Environmental Despair: Researchers Discuss the Social Impacts of Climate Change

June 1, 2019

VANCOUVER, June 1, 2019 — The impact of climate change on mental health, reconciliation and inequality is one of the hot topics this week as the Congress of the Humanities and Social Sciences gets underway at The University of British Columbia. Canada’s largest academic gathering, Congress brings 8,000 of the country’s brightest researchers, thinkers, and policy-makers to Vancouver from June 1-7.

Over 5,000 pieces of research are being presented on a wide range of topics. Some of the environment and energy issues being explored include:

  • Environmental Despair: Exploring the Impact of the 2018 New Brunswick Spring Flood on Residents’ Mental Health
    In 2018, 12,000 New Brunswick homes were impacted by floods, affecting residents’ abilities to feel safe and secure. The evidence from this study suggests a clear need to address the effects of environmental despair on mental health.
    June 5 — 3:00 - 5:00 pm
  • Beyond Climate: Science, Storytelling and Solutions
    David Suzuki and Ian Mauro will screen their latest film, Beyond Climate, and engage in conversation with the audience. The film addresses many of the pressing issues facing BC — including pipelines, liquified natural gas, salmon, and Indigenous rights.
    June 4 — 7:00 - 9:00 pm
  • The Sociology of Fossil Fuels: A Glimpse into Power, Politics and Inequality in Canada
    What are the social and environmental costs of fossil fuels? How do different actors in society bear the burden of these costs? How did we arrive at this moment, when private, fossil fuel companies have so much power over our governments?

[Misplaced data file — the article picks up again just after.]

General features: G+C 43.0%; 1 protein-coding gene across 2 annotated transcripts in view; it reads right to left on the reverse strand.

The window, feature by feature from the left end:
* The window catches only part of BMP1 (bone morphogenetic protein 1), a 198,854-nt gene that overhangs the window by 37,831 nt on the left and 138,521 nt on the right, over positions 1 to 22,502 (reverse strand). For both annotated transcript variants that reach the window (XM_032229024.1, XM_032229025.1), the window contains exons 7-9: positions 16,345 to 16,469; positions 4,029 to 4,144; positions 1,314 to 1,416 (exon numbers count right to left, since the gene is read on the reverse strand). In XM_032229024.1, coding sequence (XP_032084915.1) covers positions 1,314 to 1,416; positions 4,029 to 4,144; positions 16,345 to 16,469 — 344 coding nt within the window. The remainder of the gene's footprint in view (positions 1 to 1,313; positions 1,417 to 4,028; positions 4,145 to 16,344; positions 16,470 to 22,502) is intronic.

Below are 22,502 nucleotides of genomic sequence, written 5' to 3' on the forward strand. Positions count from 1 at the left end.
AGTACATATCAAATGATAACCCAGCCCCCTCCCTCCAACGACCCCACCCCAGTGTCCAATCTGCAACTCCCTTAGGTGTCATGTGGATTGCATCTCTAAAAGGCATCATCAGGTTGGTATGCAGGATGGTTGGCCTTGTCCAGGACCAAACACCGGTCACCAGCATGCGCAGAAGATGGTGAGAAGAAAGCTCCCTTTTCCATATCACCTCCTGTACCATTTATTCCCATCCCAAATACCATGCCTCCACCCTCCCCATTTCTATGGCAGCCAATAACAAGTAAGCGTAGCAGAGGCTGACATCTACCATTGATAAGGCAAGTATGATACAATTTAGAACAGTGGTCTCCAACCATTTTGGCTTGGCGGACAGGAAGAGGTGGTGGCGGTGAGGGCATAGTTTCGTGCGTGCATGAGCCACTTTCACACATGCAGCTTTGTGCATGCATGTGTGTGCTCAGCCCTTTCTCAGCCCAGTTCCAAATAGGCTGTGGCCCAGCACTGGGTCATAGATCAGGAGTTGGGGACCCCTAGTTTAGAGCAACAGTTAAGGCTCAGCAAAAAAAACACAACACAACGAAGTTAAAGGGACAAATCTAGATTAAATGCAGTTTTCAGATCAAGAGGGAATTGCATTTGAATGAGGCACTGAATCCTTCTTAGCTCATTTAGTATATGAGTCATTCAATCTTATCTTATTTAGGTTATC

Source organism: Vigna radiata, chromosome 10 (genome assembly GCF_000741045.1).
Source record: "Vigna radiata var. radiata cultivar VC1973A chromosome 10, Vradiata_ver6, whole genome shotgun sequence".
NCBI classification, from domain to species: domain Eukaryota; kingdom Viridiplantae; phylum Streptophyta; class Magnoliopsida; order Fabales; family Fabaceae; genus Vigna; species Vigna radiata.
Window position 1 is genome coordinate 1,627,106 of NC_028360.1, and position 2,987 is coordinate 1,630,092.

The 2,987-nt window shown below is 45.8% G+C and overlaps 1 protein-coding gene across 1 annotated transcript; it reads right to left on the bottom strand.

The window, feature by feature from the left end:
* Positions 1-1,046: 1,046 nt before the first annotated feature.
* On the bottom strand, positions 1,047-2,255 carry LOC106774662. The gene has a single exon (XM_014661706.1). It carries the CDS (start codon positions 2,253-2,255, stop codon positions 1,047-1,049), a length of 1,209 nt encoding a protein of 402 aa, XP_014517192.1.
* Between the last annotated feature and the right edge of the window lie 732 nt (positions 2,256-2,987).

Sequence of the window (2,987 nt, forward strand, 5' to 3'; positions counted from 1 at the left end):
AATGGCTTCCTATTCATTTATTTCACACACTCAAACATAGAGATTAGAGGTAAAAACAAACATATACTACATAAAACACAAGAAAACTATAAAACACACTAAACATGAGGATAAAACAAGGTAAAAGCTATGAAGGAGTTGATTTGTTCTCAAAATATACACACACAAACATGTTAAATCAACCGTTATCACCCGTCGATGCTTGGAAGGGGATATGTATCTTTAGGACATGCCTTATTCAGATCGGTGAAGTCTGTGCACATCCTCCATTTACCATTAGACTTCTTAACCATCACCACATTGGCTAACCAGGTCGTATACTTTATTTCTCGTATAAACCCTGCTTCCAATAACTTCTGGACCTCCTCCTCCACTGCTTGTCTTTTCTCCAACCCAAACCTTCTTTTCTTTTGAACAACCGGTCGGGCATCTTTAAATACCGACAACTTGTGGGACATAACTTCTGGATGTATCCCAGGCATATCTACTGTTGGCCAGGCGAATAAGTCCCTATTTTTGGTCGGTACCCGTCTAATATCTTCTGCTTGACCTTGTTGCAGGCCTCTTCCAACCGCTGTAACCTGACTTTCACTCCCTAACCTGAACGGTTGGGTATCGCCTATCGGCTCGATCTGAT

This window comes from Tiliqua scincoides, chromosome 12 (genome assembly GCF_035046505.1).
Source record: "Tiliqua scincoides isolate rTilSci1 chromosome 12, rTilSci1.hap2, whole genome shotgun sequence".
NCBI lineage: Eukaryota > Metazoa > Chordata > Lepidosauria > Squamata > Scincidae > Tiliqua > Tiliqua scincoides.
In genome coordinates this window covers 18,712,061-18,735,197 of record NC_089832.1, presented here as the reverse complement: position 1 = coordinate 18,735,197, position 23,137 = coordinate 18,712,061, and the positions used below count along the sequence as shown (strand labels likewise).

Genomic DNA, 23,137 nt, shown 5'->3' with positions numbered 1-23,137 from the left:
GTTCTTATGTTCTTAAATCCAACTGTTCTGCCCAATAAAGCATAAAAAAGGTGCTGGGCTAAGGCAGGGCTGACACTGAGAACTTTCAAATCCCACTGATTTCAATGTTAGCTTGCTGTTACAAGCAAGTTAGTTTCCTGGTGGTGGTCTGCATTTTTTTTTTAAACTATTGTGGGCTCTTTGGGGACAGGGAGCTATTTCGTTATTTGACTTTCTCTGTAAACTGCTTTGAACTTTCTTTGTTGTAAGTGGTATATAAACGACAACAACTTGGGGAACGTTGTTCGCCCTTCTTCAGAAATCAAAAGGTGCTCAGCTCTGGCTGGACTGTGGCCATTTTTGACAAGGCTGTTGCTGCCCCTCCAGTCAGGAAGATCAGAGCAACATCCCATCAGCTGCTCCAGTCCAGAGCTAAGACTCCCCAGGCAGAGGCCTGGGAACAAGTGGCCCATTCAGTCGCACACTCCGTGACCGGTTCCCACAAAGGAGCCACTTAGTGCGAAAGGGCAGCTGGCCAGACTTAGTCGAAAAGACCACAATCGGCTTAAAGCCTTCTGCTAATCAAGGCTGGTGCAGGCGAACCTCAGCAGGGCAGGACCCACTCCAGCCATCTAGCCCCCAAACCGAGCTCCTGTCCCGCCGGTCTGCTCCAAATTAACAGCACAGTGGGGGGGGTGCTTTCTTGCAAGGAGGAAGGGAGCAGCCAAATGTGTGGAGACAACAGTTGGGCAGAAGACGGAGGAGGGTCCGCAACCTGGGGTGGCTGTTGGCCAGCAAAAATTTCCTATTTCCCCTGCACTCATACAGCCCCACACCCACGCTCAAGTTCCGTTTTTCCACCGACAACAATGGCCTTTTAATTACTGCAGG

June 3 — 3:30 - 5:00 pm
  • Climate Impacts: Our Changing Arctic Roundtable
    Climate change in the arctic affects mental health, cultural resilience, and efforts at reconciliation and self-government. This panel will examine climate change in the Arctic from the overlapping perspectives of Indigenous peoples, the social sciences, and the humanities.
    June 4 — 10:30 am - 12:00 pm
    Participants include:

    • Dalee Sambo Dorough, International Chair, Inuit Circumpolar Council
    • Anna Hudson, York University
    • Tony Penikett, Simon Fraser University, and former Premier of the Yukon
    • Frédéric Lasserre, Université Laval
  • Why are We So Afraid of GBA+: Troubling Debates in Resource Extraction Impact Assessment
    Discussion of gender and gender analysis has largely been missing from the debates around resource extraction. When gender is mentioned, it is often presented as irrelevant or 'bad for business.' This research unpacks some of the key messages in these debates to determine why.
    June 2 — 1:30 - 3:30 pm

Congress is organized by the Federation for the Humanities and Social Sciences, which promotes research and teaching for the advancement of an inclusive, democratic and prosperous society. With a membership now comprising over 160 universities, colleges and scholarly associations, the Federation represents a diverse community of 91,000 researchers and graduate students across Canada. Congress 2019 is hosted by The University of British Columbia.

The Congress 2019 media kit can be downloaded here.

More information about Congress is available on their websiteTwitter and Facebook.

For interview requests

Federation for the Humanities and Social Sciences
Nicola Katz
Manager of Communications
Cell: 613-282-3489

University of British Columbia
Erik Rolfsen
Media Relations Specialist
Cell: 604-209-3048

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